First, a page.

I've never confined minestrone to the colder months, but in winter it takes on such a nourishing and warming role. For me, winter minestrone is all about root vegetables, winter greens, dried beans and pasta and an intense broth with real depth of flavour. The parmesan rind is optional, but it adds intensity to the soup and really fills out the savoury profile - well worth trying.
125g small dried haricot or cannellini beans, soaked overnight (or use 250g drained tinned beans, but add them at the end of the cooking)
3 carrots, rough 3cm dice
3 parsnips, rough 3cm dice
3 white sweet potatoes, rough 3cm dice
2 tsp fennel seeds
extra virgin olive oil
salt flakes and freshly ground black pepper
2 large brown onions, finely diced
6 cloves garlic, sliced
4 celery stalks, diced
1 bulb fennel, diced
3cm-thick piece pancetta, diced
1 fresh bay leaf
3 sprigs thyme
3 tbsp tomato paste
10cm piece parmesan rind (optional)
1.5 litres quality chicken stock, preferably home-made
200g green beans, cut into 4cm lengths
1/2 bunch of chard or silverbeet, cut in 2cm widths including most of the stem
2 handfuls short pasta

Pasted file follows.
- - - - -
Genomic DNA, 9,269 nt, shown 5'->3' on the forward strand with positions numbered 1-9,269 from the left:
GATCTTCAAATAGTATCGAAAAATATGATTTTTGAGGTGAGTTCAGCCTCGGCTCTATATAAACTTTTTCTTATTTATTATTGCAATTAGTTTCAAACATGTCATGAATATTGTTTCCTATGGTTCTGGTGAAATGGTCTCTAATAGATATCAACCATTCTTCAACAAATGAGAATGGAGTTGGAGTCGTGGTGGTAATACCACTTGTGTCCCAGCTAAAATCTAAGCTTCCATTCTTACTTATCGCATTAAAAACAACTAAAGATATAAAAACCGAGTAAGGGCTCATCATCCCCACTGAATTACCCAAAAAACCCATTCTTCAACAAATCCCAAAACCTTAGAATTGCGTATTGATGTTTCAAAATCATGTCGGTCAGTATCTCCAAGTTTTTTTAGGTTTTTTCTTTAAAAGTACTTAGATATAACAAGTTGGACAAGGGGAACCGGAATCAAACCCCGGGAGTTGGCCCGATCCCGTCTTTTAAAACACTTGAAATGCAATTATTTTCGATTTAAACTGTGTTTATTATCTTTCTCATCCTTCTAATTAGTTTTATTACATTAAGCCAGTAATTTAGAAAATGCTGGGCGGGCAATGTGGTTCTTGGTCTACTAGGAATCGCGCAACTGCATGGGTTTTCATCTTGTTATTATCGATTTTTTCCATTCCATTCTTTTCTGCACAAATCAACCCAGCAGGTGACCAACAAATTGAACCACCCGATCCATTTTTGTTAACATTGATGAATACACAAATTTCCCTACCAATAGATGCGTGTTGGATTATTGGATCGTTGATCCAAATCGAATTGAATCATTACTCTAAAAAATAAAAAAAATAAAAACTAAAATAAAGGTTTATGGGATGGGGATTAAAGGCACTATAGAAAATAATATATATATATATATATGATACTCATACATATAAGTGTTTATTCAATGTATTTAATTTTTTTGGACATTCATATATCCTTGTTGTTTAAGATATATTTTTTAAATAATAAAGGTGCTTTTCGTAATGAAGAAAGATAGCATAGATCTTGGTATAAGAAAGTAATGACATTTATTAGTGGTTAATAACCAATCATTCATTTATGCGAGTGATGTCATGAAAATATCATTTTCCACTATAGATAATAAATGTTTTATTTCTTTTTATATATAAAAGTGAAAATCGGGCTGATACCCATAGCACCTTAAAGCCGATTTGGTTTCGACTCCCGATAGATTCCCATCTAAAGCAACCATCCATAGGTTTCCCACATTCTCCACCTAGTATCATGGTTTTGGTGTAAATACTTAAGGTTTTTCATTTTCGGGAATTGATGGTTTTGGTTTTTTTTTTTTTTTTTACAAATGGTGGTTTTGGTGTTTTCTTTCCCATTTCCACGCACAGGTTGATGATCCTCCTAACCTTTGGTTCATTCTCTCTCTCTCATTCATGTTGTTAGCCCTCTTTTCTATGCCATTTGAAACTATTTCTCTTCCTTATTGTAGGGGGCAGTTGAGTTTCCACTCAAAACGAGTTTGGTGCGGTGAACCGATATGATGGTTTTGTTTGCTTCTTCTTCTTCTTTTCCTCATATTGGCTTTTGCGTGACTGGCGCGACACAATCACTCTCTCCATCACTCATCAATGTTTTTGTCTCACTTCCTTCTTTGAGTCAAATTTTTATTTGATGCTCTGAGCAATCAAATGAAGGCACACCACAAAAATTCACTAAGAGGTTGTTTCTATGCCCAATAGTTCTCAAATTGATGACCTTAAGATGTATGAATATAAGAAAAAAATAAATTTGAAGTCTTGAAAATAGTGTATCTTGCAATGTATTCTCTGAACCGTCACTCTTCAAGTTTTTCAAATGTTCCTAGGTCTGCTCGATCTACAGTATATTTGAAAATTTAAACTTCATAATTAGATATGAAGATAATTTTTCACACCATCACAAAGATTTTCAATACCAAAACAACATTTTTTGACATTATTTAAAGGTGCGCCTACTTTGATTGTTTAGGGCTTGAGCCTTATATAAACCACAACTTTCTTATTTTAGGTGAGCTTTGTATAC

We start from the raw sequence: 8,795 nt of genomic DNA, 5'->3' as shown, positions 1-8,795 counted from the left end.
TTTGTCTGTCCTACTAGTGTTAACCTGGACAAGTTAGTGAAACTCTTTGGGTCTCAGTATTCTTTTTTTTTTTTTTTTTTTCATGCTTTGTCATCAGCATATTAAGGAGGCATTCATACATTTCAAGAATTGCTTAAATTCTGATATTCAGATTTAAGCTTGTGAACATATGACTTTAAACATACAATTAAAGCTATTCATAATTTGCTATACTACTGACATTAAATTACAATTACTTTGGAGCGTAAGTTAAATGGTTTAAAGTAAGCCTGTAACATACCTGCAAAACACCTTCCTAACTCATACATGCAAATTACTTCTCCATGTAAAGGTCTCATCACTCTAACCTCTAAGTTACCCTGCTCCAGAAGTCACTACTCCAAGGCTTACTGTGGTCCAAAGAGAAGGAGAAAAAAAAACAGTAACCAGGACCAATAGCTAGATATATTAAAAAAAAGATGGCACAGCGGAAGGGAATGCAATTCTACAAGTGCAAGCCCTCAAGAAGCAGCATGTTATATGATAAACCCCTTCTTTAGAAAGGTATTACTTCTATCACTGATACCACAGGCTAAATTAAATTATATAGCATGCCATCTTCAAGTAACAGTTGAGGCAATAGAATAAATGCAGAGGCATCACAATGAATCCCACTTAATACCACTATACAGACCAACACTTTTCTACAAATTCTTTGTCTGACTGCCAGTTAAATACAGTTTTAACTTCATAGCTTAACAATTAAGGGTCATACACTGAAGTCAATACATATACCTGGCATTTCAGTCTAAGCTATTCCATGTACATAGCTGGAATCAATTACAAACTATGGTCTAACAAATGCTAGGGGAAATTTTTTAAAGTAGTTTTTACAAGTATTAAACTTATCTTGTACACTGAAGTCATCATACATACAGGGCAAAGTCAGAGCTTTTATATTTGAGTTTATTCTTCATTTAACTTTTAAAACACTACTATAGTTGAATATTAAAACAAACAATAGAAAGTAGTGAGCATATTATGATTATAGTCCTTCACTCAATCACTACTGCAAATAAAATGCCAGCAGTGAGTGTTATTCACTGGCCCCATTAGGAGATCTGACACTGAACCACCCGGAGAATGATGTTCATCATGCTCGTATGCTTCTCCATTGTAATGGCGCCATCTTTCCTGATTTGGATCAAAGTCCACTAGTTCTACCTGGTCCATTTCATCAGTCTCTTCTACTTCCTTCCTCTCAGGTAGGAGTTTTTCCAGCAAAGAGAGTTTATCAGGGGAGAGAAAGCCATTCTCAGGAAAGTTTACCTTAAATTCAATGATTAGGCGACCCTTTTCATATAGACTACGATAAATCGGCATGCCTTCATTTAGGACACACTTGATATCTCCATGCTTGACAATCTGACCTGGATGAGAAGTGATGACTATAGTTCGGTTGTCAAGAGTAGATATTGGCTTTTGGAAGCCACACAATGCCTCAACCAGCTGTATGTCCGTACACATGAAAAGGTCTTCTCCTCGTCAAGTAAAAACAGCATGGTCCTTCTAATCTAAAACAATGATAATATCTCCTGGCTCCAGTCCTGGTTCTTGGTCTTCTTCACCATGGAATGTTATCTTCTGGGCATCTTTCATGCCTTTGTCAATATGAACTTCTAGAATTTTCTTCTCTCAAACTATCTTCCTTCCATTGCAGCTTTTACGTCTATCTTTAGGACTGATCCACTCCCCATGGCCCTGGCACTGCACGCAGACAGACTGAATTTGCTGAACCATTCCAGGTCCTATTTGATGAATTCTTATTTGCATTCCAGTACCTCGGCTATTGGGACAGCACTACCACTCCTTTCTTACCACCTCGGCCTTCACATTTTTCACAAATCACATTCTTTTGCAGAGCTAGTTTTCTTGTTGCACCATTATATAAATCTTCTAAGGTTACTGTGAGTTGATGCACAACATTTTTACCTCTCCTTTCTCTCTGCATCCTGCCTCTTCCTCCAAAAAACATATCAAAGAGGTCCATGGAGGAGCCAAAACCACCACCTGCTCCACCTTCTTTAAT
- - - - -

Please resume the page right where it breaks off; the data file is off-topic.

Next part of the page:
grated parmesan, to serve
kale (optional, see tips at bottom of recipe)
1. Preheat the oven to 200C (180C fan-forced).
2. Cook the soaked beans in simmering water for 20 minutes, or until just tender - a little bite here is OK, as they'll be cooked again in the soup.
3. Meanwhile, toss the carrot, parsnip, sweet potato and fennel seeds in oil, season and tip on to a lined baking tray. Roast for 30 minutes.
4. Add a splash of oil to a large heavy-based pot over medium heat. Add the onion, garlic, celery, fennel and pancetta and sweat, stirring frequently, for 15 minutes.
5. Add the bay leaf, thyme and tomato paste to the pot and cook for two minutes while stirring. Add the roasted vegetables, cooked beans, parmesan rind, stock and one litre of water and bring to a simmer. Add the green beans and chard and cook for 15 minutes. Add the pasta for the last eight minutes of cooking. Keep an eye on the level of the liquid. It should be a thick soup but you may have to add a little more water.
6. Once cooked, adjust the seasoning (remove the parmesan rind if you like, but it will keep imparting flavour if you're not serving all the soup at once) and serve with a drizzle of extra virgin olive oil and some grated parmesan.
1. Ask at your local deli for a piece of parmesan rind. They will often have some they can give you, or might put some aside for the next time you're in.
2. Roasting the vegetables adds intensity and richness to the soup; they also hold their shape better in the liquid.
3. For an optional garnish, toss some kale leaves in oil and a little salt and dehydrate in a low oven until crunchy.